out of Five
Running time: 112
Shelter starts well and has a creepy premise but it becomes increasingly tedious thanks to a ridiculous script and a woefully bad performance from Jonathan Rhys Meyers.
What's it all about?
Directed by Mans Marlind and Bjorn Stein, Shelter stars Julianne Moore as Pittsburgh psychiatrist Caroline, who's challenged by her Larry David-alike, know-it-all psychiatrist father (Jeffrey DeMunn) to see if she can figure out Adam (Jonathan Rhys Meyers), one of his multiple personality disorder patients. As Caroline investigates Adam, she makes the horrific discovery that all of his personalities are victims of brutal murders and she soon begins to suspect that something supernatural might be going on.
You'd think Julianne Moore would have learned her lesson about appearing in crappy supernatural thrillers after The Forgotten, but no, here she is again, being menaced by something creepy and generally out-acting the hell out of everyone around her (although, it should be noted that Moore's CV includes both Body of Evidence and The Hand That Rocks The Cradle). To be fair to Moore, she gives it her all, even if the script doesn't really do her any favours; there's also good support from Nate Corddry (as Caroline's brother) and Brooklynn Proulx (as Caroline's daughter, Sammy).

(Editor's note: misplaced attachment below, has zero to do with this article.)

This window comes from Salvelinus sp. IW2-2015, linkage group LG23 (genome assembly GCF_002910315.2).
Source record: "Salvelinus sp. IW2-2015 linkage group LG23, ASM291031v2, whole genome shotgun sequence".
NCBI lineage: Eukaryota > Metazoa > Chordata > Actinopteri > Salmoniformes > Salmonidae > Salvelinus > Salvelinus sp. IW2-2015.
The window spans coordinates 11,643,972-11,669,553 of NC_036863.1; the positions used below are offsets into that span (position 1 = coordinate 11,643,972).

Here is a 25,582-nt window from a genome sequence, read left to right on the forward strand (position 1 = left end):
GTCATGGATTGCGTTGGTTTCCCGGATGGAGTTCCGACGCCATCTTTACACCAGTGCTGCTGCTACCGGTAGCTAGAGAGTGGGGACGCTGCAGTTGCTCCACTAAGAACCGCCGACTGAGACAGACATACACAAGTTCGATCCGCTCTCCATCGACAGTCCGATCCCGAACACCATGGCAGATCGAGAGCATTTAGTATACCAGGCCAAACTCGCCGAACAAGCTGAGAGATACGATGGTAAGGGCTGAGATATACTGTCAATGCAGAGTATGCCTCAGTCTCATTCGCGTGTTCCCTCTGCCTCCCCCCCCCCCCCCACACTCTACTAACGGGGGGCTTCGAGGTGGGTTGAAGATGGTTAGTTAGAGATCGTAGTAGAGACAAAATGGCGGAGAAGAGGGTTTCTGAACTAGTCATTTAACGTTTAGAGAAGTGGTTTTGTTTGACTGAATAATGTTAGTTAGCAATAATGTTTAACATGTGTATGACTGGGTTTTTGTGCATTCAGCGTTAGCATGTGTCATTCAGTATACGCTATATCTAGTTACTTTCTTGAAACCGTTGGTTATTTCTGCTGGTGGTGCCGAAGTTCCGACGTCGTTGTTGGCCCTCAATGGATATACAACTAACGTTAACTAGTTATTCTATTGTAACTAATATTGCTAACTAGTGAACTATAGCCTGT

The film's biggest problem is Jonathan Rhys Meyers, who doesn't bother to make his many multiple personalities significantly different from each other, to the point where you can't tell who he's supposed to be at any given time and quickly stop caring as a result. He's also ludicrously over-the-top and not in a good way – indeed, it's almost as if his every scene serves only to undo the good work put in by Moore.
The initial premise is interesting and creepy, but the script plummets downhill as soon as Caroline meets a mysterious old woman (Frances Conroy) who tells her about “Satan-worshipping mountain witches." In addition, Marlind and Stein pile on every cheap make-you-jump trick in the book, from a sudden phone ringing to a screeching cat to powerful thunderclaps.
Despite Julianne Moore's commendably committed performance, Shelter is frequently boring, increasingly ridiculous supernatural thriller that's badly let down by a woeful turn from Jonathan Rhys Meyers. Not unwatchable but not particularly good either.